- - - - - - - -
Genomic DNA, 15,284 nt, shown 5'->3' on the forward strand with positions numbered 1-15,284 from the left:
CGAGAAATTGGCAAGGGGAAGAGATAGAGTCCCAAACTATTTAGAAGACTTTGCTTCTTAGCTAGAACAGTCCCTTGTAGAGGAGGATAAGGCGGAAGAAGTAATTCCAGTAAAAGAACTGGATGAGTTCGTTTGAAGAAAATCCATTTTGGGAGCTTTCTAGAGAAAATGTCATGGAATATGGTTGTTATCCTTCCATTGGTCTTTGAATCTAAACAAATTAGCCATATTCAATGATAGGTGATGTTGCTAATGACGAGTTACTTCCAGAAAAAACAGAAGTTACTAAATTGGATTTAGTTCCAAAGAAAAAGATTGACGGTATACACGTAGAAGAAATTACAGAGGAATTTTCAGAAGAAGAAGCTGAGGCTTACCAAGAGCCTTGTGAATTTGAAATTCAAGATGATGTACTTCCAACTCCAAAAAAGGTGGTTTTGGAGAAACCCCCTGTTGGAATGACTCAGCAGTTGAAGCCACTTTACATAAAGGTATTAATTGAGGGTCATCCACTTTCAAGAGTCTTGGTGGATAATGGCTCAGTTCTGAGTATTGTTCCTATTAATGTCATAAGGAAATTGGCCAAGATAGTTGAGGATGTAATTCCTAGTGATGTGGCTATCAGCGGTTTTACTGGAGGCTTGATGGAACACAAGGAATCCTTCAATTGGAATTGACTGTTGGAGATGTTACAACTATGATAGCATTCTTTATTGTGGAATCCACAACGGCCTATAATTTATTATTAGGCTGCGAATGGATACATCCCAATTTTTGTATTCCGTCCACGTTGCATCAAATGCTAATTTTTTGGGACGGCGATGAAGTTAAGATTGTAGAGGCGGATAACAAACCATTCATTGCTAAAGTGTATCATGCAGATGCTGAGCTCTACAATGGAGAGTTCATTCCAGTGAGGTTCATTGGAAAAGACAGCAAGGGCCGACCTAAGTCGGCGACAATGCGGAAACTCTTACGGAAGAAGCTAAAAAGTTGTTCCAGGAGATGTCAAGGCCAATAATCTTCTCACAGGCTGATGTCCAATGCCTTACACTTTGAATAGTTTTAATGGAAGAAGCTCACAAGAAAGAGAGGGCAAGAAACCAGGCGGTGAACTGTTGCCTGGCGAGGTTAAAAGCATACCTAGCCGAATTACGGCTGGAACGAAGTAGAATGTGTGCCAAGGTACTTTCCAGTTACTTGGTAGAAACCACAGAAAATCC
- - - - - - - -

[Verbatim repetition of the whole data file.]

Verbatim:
Genomic DNA, 15,284 nt, shown 5'->3' on the forward strand with positions numbered 1-15,284 from the left:
CGAGAAATTGGCAAGGGGAAGAGATAGAGTCCCAAACTATTTAGAAGACTTTGCTTCTTAGCTAGAACAGTCCCTTGTAGAGGAGGATAAGGCGGAAGAAGTAATTCCAGTAAAAGAACTGGATGAGTTCGTTTGAAGAAAATCCATTTTGGGAGCTTTCTAGAGAAAATGTCATGGAATATGGTTGTTATCCTTCCATTGGTCTTTGAATCTAAACAAATTAGCCATATTCAATGATAGGTGATGTTGCTAATGACGAGTTACTTCCAGAAAAAACAGAAGTTACTAAATTGGATTTAGTTCCAAAGAAAAAGATTGACGGTATACACGTAGAAGAAATTACAGAGGAATTTTCAGAAGAAGAAGCTGAGGCTTACCAAGAGCCTTGTGAATTTGAAATTCAAGATGATGTACTTCCAACTCCAAAAAAGGTGGTTTTGGAGAAACCCCCTGTTGGAATGACTCAGCAGTTGAAGCCACTTTACATAAAGGTATTAATTGAGGGTCATCCACTTTCAAGAGTCTTGGTGGATAATGGCTCAGTTCTGAGTATTGTTCCTATTAATGTCATAAGGAAATTGGCCAAGATAGTTGAGGATGTAATTCCTAGTGATGTGGCTATCAGCGGTTTTACTGGAGGCTTGATGGAACACAAGGAATCCTTCAATTGGAATTGACTGTTGGAGATGTTACAACTATGATAGCATTCTTTATTGTGGAATCCACAACGGCCTATAATTTATTATTAGGCTGCGAATGGATACATCCCAATTTTTGTATTCCGTCCACGTTGCATCAAATGCTAATTTTTTGGGACGGCGATGAAGTTAAGATTGTAGAGGCGGATAACAAACCATTCATTGCTAAAGTGTATCATGCAGATGCTGAGCTCTACAATGGAGAGTTCATTCCAGTGAGGTTCATTGGAAAAGACAGCAAGGGCCGACCTAAGTCGGCGACAATGCGGAAACTCTTACGGAAGAAGCTAAAAAGTTGTTCCAGGAGATGTCAAGGCCAATAATCTTCTCACAGGCTGATGTCCAATGCCTTACACTTTGAATAGTTTTAATGGAAGAAGCTCACAAGAAAGAGAGGGCAAGAAACCAGGCGGTGAACTGTTGCCTGGCGAGGTTAAAAGCATACCTAGCCGAATTACGGCTGGAACGAAGTAGAATGTGTGCCAAGGTACTTTCCAGTTACTTGGTAGAAACCACAGAAAATCC